CAIRO - A week ahead of Egypt's first democratic election to elect a new president, the Muslim Brotherhood is facing major challenges to its bid to seek the helm of power in the most populous Arab country.
"The Brotherhood has certainly been more assertive since its victory in the elections, Alison Pargeter, an expert on the Brotherhood, told Reuters.
This has come as the movement has become more sure of itself and its support base, said Pargeter, who authored a book on the powerful group.
"However, the Brotherhood is facing many challenges, not least of which is how it will manage the internal contradictions that have hampered it more or less since its inception.
The 15 months since the ouster of president Hosni Mubarak have been a historic chapter in the story of a movement that has gone from being an outlawed group to a political party courted by foreign states and vying for power.
Fears that the military rulers who replaced Mubarak might once again crack down on the group have diminished. The Brotherhood believes too much has changed in Egypt to allow any repeat of 1954, when Gamal Abdel Nasser drove it underground.
But while the era of dawn raids appears to be over for the Brotherhood, Egypt's post-uprising politics have brought new challenges: new Islamist rivals, a more critical public, a degree of internal dissent and the revival of an old debate about the rights and wrongs of its mix of religion and politics.
Its main Islamist rival for the presidency is Abdel Moneim Abol Fotouh, a former member of the movement whose bid is testing the loyalty of some Brotherhood members and has drawn Islamist support away from Mursi.
The Brotherhood is hoping for the best - victory in the presidential election, but also contemplating a different outcome - defeat that could lead to being denied any meaningful say over government and going into opposition.
At the Brotherhood's headquarters, one of its most influential voices described a bittersweet period for a movement elected to parliament but blocked by the generals from having any say in government.
Mahmoud Ezzat, the Brotherhood's deputy leader, said that was a prime reason for its entry into the presidential race - a controversial decision that was taken as recently as March and reversed a previous pledge not to contest the position.
"This was not just a right, but an obligation," Ezzat told Reuters.
Ezzat envisages the presidential election as the start of an eight-year struggle with the military establishment that will do all it can to preserve an economic empire including factories, land holdings and petrol stations.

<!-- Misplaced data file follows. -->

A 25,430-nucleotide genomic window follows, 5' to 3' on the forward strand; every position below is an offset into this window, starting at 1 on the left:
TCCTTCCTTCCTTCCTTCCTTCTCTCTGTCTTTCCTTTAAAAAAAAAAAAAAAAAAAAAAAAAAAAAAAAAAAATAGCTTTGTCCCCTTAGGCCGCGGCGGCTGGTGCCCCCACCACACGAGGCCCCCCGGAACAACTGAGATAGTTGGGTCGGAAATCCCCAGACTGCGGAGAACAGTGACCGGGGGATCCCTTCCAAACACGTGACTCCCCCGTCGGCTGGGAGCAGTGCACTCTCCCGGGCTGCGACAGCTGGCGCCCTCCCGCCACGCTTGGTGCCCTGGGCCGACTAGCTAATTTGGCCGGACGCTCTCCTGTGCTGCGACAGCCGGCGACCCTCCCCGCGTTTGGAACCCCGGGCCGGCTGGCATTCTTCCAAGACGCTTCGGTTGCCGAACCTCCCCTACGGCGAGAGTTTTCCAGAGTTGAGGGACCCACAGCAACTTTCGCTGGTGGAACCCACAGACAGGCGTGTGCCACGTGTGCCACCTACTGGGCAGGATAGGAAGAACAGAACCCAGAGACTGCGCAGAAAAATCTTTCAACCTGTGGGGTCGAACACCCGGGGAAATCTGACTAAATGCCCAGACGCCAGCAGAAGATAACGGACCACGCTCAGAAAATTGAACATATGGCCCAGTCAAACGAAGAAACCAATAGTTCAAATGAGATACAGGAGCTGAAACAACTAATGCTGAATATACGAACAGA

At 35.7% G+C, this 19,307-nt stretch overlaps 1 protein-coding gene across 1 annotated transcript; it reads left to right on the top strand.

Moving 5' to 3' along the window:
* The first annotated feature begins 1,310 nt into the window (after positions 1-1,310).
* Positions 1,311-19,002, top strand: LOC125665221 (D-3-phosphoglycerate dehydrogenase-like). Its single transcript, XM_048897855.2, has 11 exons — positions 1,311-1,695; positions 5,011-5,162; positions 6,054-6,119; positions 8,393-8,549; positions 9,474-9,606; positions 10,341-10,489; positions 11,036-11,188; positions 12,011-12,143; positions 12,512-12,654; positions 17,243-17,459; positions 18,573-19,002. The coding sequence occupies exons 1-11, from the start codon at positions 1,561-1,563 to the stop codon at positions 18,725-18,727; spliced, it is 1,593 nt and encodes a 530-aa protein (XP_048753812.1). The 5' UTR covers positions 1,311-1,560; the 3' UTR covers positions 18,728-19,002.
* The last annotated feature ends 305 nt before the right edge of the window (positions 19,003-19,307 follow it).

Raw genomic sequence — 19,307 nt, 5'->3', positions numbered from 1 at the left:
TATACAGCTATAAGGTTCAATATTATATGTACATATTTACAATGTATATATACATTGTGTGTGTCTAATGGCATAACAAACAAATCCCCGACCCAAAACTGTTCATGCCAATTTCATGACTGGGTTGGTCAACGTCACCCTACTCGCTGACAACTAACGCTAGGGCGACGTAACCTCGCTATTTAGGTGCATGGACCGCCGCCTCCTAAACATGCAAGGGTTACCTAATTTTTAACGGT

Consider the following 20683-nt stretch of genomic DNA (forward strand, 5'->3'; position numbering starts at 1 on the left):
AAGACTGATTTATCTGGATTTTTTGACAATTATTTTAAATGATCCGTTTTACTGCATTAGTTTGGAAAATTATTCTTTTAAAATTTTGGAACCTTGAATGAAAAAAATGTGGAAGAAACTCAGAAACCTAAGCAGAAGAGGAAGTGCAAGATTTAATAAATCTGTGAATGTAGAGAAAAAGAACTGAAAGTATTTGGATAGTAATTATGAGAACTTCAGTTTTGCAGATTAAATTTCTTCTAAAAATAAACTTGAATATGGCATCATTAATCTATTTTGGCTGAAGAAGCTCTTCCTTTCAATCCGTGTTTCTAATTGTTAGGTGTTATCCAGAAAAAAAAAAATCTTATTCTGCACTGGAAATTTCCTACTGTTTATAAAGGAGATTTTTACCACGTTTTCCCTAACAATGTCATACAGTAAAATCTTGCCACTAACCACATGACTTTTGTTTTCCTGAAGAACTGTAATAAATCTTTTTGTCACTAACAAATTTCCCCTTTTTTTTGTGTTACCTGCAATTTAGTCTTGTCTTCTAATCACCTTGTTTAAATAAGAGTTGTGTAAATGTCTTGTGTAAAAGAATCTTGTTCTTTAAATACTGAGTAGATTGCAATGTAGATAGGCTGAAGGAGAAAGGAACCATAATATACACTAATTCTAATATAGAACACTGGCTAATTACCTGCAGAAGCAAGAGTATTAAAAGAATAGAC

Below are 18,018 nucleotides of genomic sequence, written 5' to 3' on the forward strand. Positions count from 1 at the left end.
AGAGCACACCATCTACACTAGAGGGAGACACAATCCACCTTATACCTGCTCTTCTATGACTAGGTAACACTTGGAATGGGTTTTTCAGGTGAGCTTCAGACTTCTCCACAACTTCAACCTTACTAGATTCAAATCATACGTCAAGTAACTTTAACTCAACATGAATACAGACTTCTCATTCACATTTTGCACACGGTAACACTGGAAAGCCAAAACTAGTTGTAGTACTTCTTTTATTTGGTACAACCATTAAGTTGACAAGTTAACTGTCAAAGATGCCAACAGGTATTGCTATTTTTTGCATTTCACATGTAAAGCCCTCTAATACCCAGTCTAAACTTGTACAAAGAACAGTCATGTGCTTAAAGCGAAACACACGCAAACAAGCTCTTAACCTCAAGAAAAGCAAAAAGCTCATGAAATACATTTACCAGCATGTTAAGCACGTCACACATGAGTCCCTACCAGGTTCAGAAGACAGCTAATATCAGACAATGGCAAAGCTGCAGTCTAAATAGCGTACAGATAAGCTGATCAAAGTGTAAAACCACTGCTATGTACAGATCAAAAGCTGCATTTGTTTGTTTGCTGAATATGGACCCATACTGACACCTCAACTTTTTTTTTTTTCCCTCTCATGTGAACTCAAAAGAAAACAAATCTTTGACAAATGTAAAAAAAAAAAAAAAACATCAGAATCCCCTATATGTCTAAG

A Brotherhood president, he said, would be best qualified to withstand the pressure and undertake the reform needed to foster a democratic system and revive Egypt's economic fortunes - goals at the heart of the "renaissance with an Islamic foundation" outlined by the Brotherhood's manifesto.
"Even if the president comes from the Brotherhood, the military council will continue to cling to power, but its chances will be lower," he said.
Were the Brotherhood to fail in its presidential bid, Ezzat said the group could be frozen out of government - an unusually candid assessment and one that runs contrary to more upbeat assessments from other figures in the group.
"I think they will offer some ministries which in their view will not have influence on deciding the general policies of state. We will say to them: 'Ok, fine, we will go into opposition,'" he said, casting his eye down the road to local elections later this year as the next opportunity for the group boost its representation.
In his mid-60s, Ezzat is a Brotherhood veteran who was first jailed in the Nasser era. He carries the same rank as Khairat al-Shater, the man who was the Brotherhood's first-choice candidate for the presidency but was disqualified because of a criminal conviction he received during Mubarak's rule.
Ezzat has spent less time in the public eye than other Brotherhood leaders and has been cast as the group's "iron man" by local media: a figure who has come to personify the Brotherhood's reputation for tough internal discipline and top-down decision making.
Ezzat dismisses that moniker as the invention of an ill-informed and hostile media. The Brotherhood has only been able to succeed by convincing its followers of its ideas, not ordering them around, he said.Yet the label points to the broader image problem facing the Brotherhood, which has lost a degree of the support it once enjoyed in the rough and tumble of Egypt's new politics.